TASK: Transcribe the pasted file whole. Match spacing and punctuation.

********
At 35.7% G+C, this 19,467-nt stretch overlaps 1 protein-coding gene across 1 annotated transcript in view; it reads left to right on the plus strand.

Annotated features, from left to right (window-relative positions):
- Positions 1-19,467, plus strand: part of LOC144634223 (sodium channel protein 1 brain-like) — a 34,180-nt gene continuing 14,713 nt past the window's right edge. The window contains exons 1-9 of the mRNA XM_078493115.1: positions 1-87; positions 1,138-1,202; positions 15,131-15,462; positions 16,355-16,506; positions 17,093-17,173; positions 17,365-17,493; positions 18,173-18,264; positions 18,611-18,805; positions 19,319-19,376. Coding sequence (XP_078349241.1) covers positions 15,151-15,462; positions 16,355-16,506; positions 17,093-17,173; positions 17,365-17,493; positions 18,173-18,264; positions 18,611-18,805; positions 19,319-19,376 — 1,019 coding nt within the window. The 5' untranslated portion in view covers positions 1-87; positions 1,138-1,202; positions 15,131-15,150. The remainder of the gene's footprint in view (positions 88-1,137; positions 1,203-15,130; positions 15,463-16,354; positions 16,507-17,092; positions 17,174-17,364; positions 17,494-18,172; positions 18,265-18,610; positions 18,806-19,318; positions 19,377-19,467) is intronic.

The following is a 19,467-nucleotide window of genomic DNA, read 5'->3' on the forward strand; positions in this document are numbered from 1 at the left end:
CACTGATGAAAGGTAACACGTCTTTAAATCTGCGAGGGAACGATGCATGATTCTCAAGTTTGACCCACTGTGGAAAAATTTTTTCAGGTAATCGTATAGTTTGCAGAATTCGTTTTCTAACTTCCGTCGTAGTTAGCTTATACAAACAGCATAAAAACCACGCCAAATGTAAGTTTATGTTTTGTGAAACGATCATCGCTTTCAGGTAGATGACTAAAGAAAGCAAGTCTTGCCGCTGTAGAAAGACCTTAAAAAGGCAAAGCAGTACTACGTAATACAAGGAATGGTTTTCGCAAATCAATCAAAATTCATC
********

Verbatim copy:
At 35.7% G+C, this 19,467-nt stretch overlaps 1 protein-coding gene across 1 annotated transcript in view; it reads left to right on the plus strand.

Annotated features, from left to right (window-relative positions):
- Positions 1-19,467, plus strand: part of LOC144634223 (sodium channel protein 1 brain-like) — a 34,180-nt gene continuing 14,713 nt past the window's right edge. The window contains exons 1-9 of the mRNA XM_078493115.1: positions 1-87; positions 1,138-1,202; positions 15,131-15,462; positions 16,355-16,506; positions 17,093-17,173; positions 17,365-17,493; positions 18,173-18,264; positions 18,611-18,805; positions 19,319-19,376. Coding sequence (XP_078349241.1) covers positions 15,151-15,462; positions 16,355-16,506; positions 17,093-17,173; positions 17,365-17,493; positions 18,173-18,264; positions 18,611-18,805; positions 19,319-19,376 — 1,019 coding nt within the window. The 5' untranslated portion in view covers positions 1-87; positions 1,138-1,202; positions 15,131-15,150. The remainder of the gene's footprint in view (positions 88-1,137; positions 1,203-15,130; positions 15,463-16,354; positions 16,507-17,092; positions 17,174-17,364; positions 17,494-18,172; positions 18,265-18,610; positions 18,806-19,318; positions 19,377-19,467) is intronic.

The following is a 19,467-nucleotide window of genomic DNA, read 5'->3' on the forward strand; positions in this document are numbered from 1 at the left end:
CACTGATGAAAGGTAACACGTCTTTAAATCTGCGAGGGAACGATGCATGATTCTCAAGTTTGACCCACTGTGGAAAAATTTTTTCAGGTAATCGTATAGTTTGCAGAATTCGTTTTCTAACTTCCGTCGTAGTTAGCTTATACAAACAGCATAAAAACCACGCCAAATGTAAGTTTATGTTTTGTGAAACGATCATCGCTTTCAGGTAGATGACTAAAGAAAGCAAGTCTTGCCGCTGTAGAAAGACCTTAAAAAGGCAAAGCAGTACTACGTAATACAAGGAATGGTTTTCGCAAATCAATCAAAATTCATC